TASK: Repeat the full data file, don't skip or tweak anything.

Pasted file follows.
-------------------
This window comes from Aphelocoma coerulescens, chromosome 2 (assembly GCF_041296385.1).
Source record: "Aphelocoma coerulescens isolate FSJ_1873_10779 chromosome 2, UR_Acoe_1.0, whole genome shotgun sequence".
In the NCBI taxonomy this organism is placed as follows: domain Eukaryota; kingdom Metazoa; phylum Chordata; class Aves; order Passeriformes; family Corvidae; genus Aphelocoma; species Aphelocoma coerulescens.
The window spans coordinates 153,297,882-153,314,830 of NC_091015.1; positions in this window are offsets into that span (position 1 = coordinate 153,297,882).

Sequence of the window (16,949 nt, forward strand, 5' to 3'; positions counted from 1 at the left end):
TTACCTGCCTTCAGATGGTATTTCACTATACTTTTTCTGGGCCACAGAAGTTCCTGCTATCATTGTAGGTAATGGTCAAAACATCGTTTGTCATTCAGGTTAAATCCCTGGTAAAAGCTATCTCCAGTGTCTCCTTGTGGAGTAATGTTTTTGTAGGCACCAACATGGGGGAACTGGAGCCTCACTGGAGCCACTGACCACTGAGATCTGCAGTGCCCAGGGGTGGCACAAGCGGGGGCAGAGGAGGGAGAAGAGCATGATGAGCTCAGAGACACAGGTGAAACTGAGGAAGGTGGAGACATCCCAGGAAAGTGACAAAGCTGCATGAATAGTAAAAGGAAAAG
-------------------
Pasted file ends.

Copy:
This window comes from Aphelocoma coerulescens, chromosome 2 (assembly GCF_041296385.1).
Source record: "Aphelocoma coerulescens isolate FSJ_1873_10779 chromosome 2, UR_Acoe_1.0, whole genome shotgun sequence".
In the NCBI taxonomy this organism is placed as follows: domain Eukaryota; kingdom Metazoa; phylum Chordata; class Aves; order Passeriformes; family Corvidae; genus Aphelocoma; species Aphelocoma coerulescens.
The window spans coordinates 153,297,882-153,314,830 of NC_091015.1; positions in this window are offsets into that span (position 1 = coordinate 153,297,882).

Sequence of the window (16,949 nt, forward strand, 5' to 3'; positions counted from 1 at the left end):
TTACCTGCCTTCAGATGGTATTTCACTATACTTTTTCTGGGCCACAGAAGTTCCTGCTATCATTGTAGGTAATGGTCAAAACATCGTTTGTCATTCAGGTTAAATCCCTGGTAAAAGCTATCTCCAGTGTCTCCTTGTGGAGTAATGTTTTTGTAGGCACCAACATGGGGGAACTGGAGCCTCACTGGAGCCACTGACCACTGAGATCTGCAGTGCCCAGGGGTGGCACAAGCGGGGGCAGAGGAGGGAGAAGAGCATGATGAGCTCAGAGACACAGGTGAAACTGAGGAAGGTGGAGACATCCCAGGAAAGTGACAAAGCTGCATGAATAGTAAAAGGAAAAG